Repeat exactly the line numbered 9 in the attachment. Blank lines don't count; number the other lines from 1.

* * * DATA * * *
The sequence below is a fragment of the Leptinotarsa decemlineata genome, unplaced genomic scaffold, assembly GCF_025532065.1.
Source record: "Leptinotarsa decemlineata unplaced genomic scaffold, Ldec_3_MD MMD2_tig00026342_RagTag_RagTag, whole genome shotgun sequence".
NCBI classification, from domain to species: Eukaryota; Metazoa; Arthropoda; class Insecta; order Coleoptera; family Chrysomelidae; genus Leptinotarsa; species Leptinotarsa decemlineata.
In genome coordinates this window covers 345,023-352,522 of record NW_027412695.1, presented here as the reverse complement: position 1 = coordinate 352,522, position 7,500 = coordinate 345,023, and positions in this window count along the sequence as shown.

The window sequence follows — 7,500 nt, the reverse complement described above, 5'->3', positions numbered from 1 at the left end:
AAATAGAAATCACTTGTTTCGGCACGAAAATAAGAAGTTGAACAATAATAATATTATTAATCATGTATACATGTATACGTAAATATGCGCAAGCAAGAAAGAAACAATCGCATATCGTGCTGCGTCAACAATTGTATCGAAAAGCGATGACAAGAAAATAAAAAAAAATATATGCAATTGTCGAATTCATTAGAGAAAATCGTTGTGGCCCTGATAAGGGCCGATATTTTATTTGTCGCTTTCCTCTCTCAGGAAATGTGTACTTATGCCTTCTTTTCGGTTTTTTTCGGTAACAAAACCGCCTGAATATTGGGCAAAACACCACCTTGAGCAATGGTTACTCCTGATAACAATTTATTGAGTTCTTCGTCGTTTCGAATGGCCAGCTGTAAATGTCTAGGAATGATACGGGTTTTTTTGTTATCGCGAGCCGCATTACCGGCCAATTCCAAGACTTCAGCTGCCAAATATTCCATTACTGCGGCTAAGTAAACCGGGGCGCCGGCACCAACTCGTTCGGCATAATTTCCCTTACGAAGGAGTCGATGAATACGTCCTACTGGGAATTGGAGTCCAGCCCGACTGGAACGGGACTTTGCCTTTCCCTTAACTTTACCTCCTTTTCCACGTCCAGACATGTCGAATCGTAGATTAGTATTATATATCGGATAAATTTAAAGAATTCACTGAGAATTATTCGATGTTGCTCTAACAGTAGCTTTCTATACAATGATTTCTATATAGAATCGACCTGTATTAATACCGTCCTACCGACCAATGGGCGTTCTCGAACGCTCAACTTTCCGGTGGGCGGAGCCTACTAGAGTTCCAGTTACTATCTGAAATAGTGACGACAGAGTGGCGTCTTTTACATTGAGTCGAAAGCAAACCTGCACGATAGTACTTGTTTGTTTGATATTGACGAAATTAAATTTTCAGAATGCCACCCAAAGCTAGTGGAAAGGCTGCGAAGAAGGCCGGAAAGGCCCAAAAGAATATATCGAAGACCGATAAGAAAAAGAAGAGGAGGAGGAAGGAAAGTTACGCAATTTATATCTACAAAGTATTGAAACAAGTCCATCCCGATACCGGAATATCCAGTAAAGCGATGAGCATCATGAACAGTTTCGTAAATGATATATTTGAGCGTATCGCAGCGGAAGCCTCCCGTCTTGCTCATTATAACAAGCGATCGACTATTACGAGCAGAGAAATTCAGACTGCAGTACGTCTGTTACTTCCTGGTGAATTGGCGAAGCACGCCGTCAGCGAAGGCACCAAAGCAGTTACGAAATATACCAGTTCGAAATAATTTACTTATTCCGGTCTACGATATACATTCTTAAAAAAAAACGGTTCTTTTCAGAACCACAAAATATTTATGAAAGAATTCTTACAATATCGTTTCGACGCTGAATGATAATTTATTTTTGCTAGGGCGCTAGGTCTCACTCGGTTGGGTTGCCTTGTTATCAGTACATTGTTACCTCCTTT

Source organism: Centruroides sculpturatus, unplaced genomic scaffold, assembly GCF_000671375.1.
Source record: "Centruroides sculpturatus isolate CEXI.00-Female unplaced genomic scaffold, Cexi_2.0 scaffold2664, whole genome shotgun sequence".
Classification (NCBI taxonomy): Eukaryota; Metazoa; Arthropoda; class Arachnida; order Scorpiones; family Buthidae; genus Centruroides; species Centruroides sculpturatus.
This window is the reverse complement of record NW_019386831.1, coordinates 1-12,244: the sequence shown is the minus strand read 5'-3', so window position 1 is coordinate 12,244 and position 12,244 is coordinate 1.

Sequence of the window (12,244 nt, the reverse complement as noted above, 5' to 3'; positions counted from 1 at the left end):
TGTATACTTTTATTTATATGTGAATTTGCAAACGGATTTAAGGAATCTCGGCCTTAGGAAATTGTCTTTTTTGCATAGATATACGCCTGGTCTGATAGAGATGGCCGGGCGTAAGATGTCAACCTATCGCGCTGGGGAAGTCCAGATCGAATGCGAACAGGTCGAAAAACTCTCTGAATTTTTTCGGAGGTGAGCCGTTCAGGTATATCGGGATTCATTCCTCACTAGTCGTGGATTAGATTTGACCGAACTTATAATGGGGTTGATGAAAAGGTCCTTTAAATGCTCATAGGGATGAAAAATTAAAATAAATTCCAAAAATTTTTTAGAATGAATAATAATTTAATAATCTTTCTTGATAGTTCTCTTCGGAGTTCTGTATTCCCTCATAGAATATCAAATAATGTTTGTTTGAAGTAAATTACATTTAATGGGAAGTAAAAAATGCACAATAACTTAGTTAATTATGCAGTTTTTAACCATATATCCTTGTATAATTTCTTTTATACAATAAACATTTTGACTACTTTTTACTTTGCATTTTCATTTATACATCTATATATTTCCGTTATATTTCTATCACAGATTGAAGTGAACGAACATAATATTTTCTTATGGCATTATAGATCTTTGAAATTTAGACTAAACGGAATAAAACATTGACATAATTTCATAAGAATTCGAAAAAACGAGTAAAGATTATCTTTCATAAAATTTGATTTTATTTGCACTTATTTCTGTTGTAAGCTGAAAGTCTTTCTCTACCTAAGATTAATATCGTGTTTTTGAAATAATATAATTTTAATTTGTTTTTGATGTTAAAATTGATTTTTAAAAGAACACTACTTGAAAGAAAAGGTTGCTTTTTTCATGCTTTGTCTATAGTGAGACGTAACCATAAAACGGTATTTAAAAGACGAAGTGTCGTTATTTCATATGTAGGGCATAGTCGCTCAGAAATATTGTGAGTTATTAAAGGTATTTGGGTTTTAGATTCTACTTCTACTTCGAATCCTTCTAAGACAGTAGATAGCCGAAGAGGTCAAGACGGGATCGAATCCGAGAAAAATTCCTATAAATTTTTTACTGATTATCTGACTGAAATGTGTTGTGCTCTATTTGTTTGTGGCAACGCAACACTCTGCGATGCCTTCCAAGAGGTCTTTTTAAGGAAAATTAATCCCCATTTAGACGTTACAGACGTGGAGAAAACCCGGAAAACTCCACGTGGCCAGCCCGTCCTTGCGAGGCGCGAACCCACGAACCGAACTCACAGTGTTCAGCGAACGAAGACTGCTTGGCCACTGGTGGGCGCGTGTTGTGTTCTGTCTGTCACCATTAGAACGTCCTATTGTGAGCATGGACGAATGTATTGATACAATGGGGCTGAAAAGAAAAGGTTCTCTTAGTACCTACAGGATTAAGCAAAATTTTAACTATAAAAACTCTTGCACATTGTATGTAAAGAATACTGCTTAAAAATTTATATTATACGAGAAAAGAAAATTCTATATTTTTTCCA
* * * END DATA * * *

Classification (NCBI taxonomy): Eukaryota; Metazoa; Arthropoda; class Arachnida; order Scorpiones; family Buthidae; genus Centruroides; species Centruroides sculpturatus.